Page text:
An interview with Jagad Guru Chris Butler
(The following interview with Jagad Guru covers basic questions people have regarding the crime problem.)
QUESTION: Maybe I’m just a bleeding heart, but I can’t keep from thinking that poor people commit more crimes because they don’t have as much as they need.
JAGAD GURU: Why do you say that poor people commit more crimes?
QUESTION: Well, there’s a lot more poor people in our prisons.
JAGAD GURU: All that shows is that poor criminals can’t afford lawyers to keep them out of jail. Furthermore, the kinds of crimes that poor crooks engage in are quite different from those carried out by “rich” crooks. Every middle- and upper-class person who cheats on his tax returns is stealing as much or more than a burglar. And the government estimates that there are literally millions of such tax cheaters. These people just aren’t caught, that’s all. There are also millions of middle- and upper-class white-collar criminals who are also never caught. The emphasis in law enforcement just isn’t on such crimes. The poor criminal has to do his thing on the street level—where there’s a greater chance of confrontation with those who would stop him. Therefore, there’s not only a greater chance of his getting caught, but also a greater potential for violence. And it is the violence that law enforcement agencies tend to focus on. So just because there are more “poor” criminals in prison doesn’t mean that there are more poor criminals.
You said you think most “poor” criminals steal out of a genuine physical need. That’s not true. Do you really believe that the guy who robs a liquor store takes that money and buys a loaf of bread for his starving mother? No. Such petty thieves spend their money on flashy clothes, cars, jewelry, and, more than anything else, drugs, cigarettes, alcohol, etc. In fact, recent studies show that most street crimes are committed by a relatively small number of thieves—each of whom commits hundreds of crimes a year.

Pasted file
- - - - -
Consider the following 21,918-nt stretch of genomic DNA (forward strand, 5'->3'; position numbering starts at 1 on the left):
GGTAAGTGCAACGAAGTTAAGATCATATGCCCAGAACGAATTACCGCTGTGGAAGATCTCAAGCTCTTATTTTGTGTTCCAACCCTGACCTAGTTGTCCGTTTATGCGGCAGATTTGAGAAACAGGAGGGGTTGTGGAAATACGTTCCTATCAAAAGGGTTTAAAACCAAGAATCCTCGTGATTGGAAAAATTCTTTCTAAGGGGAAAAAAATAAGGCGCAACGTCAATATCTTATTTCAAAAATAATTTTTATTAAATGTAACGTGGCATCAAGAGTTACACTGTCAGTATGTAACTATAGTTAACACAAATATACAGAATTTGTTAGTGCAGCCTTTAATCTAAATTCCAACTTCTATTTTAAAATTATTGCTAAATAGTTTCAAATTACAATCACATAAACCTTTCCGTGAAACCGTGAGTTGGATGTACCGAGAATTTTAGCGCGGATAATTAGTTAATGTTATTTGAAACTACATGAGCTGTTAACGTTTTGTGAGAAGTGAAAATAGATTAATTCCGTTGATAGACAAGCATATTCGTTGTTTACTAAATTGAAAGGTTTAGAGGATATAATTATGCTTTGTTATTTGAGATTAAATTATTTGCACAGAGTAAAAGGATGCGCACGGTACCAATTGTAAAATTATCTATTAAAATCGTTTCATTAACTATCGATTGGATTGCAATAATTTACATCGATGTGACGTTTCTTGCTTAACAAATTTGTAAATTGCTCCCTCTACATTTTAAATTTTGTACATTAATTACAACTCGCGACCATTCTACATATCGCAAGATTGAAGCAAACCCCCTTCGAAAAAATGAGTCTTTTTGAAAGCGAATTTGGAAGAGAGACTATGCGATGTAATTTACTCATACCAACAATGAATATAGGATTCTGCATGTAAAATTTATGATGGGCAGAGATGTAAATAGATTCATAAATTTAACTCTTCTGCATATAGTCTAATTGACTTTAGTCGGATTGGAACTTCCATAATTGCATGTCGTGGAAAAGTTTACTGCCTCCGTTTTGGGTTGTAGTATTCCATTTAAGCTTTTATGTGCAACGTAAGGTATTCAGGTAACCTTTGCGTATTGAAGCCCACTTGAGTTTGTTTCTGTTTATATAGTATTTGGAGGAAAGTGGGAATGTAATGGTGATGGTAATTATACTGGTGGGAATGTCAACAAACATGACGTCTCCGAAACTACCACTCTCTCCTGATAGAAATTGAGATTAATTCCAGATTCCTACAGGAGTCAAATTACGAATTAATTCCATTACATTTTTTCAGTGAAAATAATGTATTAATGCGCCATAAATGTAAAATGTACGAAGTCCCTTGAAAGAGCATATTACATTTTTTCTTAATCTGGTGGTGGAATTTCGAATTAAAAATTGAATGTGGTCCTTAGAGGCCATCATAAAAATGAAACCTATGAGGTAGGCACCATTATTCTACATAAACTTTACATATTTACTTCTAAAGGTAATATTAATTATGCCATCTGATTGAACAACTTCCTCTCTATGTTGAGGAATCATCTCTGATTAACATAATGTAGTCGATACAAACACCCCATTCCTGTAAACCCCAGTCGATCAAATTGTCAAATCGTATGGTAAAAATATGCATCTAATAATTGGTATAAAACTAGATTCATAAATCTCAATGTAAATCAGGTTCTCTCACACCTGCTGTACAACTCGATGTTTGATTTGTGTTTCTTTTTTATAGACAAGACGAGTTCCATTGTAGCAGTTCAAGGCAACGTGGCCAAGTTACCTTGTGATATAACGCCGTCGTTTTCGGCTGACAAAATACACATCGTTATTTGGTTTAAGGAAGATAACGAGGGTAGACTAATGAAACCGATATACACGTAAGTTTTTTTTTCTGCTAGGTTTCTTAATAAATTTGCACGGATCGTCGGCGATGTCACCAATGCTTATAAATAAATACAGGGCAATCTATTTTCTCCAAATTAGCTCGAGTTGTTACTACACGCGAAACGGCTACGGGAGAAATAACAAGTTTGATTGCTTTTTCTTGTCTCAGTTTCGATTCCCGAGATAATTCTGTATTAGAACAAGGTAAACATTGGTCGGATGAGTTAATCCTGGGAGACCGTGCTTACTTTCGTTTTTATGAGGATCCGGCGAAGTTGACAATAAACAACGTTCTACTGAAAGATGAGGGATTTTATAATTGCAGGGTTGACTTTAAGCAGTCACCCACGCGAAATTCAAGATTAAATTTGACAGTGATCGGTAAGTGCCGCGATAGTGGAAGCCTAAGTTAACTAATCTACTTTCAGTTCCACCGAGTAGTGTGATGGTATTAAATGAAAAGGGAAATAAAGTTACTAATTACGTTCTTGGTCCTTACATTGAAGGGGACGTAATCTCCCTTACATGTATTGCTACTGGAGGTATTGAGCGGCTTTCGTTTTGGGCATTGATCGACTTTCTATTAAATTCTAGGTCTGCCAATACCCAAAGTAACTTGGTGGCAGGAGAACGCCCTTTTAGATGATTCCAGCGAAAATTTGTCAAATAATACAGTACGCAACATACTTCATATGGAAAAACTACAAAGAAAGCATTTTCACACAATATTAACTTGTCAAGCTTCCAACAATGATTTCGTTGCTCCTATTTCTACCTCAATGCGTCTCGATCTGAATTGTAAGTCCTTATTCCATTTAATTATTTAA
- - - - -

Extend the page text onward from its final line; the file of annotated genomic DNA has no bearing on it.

These guys are mugging and robbing primarily to obtain money for illegal drugs. Otherwise they would be rich, right? If you commit an average of one or two robberies a day and average $100 a hit, you’re looking at an income of between $40,000 and $80,000 tax-free dollars a year. In other words, the so-called poor criminal who commits most of the street crimes isn’t poor at all—unless you call someone with a $40,000-$80,000 yearly income poor.
QUESTION: But if it’s their addiction to drugs that leads them to commit the crimes, and if their use of drugs is due to being poor and thus frustrated, then poverty is the root cause of their criminal behavior.
JAGAD GURU: No. The frustration due to being poor may be an immediate cause of their turning to drugs and thus to crime—but it’s not the root cause. If poverty were the root cause, then people who are not poor to begin with would not be frustrated and would not be turning to drugs. But people who have been wealthy their entire lives are also frustrated and thus into drugs.
A poor person may be frustrated because he sees all the advertisements for the goodies, but he doesn’t have the money to buy them—so he takes drugs to forget his frustration. The rich person, on the other hand, has the goodies that are supposed to satisfy him, but they don’t. So he’s also frustrated, and he also turns to drugs to forget his misery. By the way, the “rich” person may also turn to crime in order to help pay for his drug habit. But due to his position in society, his crimes are less noticeable, so he’s less likely to be caught.
In any case, it’s clear that the root cause of crime—at least in the West—is not the lack of the basic necessities of survival. The root cause of our crime problem is the lack of wisdom and inner spiritual satisfaction.